Journalism and human rights in Mexico: how to preserve voices of the killed

16 June 2021

Mexico is one of the most dangerous countries in the world for those exercising a fundamental human right: the right to inform. Reporters Without Borders (RSF) reports that at least 21 journalists have disappeared in Mexico since 2003, representing the highest figure in the Americas. In 2020 alone, nine journalists were murdered in the country, which rose one spot on the Global Impunity Index of the Committee to Protect Journalists, now occupying sixth place – just below open war zones.

The authorities in Mexico, far from supporting the collective in its right to inform, have engaged in both stigmatising discourse around journalists and the criminalisation of journalism. In his September and October 2020 morning press conferences, President Andrés Manuel López Obrador publicised a series of “reports” in which the press were labelled as “adversaries”, based on whether they covered the president in a “positive” or “negative” light.

The Silenced Voices (Voces Silenciadas) podcast addresses the situation of impunity over the crimes against journalists in Mexico. This podcast preserves the works by the killed journalists and presents their stories as evidence of a systemic problem that stems from the lack of institutional support. In the podcast, there is an underlying concern: how to avoid continuing to silence journalists in Mexico.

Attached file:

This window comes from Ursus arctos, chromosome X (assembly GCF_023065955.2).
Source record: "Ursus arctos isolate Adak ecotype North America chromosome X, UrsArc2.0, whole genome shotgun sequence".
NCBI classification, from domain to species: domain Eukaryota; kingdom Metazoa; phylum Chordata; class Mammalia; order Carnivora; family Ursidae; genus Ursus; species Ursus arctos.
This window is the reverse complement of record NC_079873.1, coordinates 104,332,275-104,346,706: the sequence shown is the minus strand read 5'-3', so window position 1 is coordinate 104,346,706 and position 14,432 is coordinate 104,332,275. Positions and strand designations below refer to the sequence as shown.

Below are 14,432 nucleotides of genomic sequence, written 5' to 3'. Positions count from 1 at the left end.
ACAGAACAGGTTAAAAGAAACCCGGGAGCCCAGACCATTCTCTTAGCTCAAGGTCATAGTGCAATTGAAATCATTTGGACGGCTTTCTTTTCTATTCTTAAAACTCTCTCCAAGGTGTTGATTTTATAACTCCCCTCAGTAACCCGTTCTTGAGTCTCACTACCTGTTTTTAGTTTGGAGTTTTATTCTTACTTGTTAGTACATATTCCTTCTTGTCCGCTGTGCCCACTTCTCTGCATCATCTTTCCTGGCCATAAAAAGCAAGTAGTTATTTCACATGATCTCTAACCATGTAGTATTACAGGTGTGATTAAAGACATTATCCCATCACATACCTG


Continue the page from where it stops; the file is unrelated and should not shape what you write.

Alejandra Ibarra Chaoul is a Mexican journalist. She is co-director of the podcast Voces Silenciadas and leads Democracy Defenders, which aims to preserve the memories and the truths behind the crimes of the reporters murdered in Mexico. She is the author of No basta con encender una vela (2015) and Chapo Guzmán. El juicio del siglo (2019). Her writing has been published in Letras Libres, Gatopardo, Ríodoce, Pie de Página, Worcester Magazine, The Haitian Times and The New Yorker, among others.

Emmanuel Guillén is a Mexican photojournalist currently based in New York City. He had to leave Mexico for fear of being killed. He focuses on social issues, the defence of human rights and the effects of violence on citizens. His work has been published in The New York Times, Vice, Der Tagesspiegel and Deutsche Welle, among others.

Vania Pigeonutt is co-founder of the website, a local media outlet set up in Guerrero (Mexico), which supports social change and reports the impact of organised crime’s activities on citizens’ wellbeing in the area.

Jim Grice teaches practical broadcast and online journalism skills at London Metropolitan University. He has extensive knowledge of broadcast and digital media, and experience of designing and running staff retraining programmes to prepare them for careers in modern journalism. 


Dr María E López, Deputy Director of the Global Diversities and Inequalities Research Centre

A journalist is interviewing a passerby

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Journalism and human rights in Mexico: how to preserve voices of the killed

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